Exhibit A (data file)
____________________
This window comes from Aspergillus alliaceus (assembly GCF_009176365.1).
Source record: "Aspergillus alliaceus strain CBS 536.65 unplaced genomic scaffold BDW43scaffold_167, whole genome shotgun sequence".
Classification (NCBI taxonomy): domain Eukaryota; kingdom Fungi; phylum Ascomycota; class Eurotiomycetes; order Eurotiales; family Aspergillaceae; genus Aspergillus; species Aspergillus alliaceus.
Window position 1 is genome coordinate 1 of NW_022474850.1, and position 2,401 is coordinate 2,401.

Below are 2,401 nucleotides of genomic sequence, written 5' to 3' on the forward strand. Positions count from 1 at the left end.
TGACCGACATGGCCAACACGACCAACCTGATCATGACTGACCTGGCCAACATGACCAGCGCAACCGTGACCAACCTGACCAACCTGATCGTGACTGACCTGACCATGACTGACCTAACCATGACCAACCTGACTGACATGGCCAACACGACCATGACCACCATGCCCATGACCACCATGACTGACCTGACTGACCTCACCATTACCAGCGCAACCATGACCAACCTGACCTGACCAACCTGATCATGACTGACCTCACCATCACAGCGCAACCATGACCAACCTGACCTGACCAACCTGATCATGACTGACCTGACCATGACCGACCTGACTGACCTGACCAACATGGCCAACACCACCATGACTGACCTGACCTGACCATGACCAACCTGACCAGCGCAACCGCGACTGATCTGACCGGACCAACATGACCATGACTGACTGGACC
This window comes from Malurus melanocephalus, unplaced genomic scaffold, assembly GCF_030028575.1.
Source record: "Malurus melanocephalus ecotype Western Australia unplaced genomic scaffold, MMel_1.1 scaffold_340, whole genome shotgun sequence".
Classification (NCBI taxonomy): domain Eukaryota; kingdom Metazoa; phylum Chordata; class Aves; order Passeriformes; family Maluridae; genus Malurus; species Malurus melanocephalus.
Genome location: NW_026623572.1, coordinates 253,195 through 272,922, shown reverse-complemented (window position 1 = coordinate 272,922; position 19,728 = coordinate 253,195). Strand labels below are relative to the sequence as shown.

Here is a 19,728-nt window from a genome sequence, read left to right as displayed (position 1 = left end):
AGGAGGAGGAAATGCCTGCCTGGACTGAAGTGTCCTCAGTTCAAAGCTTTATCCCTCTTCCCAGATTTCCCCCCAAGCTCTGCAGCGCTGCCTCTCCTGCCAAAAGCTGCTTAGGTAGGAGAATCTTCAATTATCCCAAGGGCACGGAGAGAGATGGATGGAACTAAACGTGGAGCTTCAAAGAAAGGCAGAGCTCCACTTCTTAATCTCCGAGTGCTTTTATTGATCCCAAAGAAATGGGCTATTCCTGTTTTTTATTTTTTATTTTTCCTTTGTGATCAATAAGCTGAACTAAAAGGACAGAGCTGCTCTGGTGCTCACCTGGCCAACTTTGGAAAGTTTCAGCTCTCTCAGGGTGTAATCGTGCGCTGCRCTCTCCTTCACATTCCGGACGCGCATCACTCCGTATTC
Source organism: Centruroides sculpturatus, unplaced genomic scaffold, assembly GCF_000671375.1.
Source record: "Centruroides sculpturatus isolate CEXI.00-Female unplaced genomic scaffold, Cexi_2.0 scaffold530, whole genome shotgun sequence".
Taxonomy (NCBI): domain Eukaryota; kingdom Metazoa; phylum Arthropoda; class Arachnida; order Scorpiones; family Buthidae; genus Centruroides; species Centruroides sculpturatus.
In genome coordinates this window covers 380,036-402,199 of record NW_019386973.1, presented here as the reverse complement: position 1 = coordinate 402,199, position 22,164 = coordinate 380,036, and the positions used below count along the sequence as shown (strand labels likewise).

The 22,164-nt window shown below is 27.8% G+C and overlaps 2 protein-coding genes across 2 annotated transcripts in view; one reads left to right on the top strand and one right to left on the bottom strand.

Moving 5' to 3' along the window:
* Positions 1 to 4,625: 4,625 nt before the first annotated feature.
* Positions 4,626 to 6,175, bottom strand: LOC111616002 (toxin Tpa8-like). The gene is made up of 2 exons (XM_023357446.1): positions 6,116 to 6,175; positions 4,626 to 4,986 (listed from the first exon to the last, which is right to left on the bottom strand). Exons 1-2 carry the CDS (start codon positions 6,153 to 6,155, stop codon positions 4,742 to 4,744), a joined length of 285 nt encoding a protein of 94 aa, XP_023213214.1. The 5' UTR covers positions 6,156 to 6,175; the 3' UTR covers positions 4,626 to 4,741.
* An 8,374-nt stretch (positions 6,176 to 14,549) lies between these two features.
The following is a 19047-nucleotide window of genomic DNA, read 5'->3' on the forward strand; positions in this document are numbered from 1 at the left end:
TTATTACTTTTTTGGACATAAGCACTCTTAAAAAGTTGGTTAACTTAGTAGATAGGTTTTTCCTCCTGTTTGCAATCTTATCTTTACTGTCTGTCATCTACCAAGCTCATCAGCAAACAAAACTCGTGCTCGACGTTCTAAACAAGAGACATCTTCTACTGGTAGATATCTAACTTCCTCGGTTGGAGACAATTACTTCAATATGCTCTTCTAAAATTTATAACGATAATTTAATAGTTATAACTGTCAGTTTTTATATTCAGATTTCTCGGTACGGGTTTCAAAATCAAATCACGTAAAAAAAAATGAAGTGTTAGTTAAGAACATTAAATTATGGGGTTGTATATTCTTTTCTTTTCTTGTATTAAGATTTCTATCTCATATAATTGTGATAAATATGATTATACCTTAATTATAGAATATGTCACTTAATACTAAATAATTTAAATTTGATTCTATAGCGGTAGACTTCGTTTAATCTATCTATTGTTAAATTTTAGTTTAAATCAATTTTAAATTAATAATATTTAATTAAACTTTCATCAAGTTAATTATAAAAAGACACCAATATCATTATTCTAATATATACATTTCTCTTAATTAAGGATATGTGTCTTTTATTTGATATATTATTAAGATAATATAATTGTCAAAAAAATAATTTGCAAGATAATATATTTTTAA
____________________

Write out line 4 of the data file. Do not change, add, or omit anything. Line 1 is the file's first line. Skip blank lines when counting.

Window position 1 is genome coordinate 1 of NW_022474850.1, and position 2,401 is coordinate 2,401.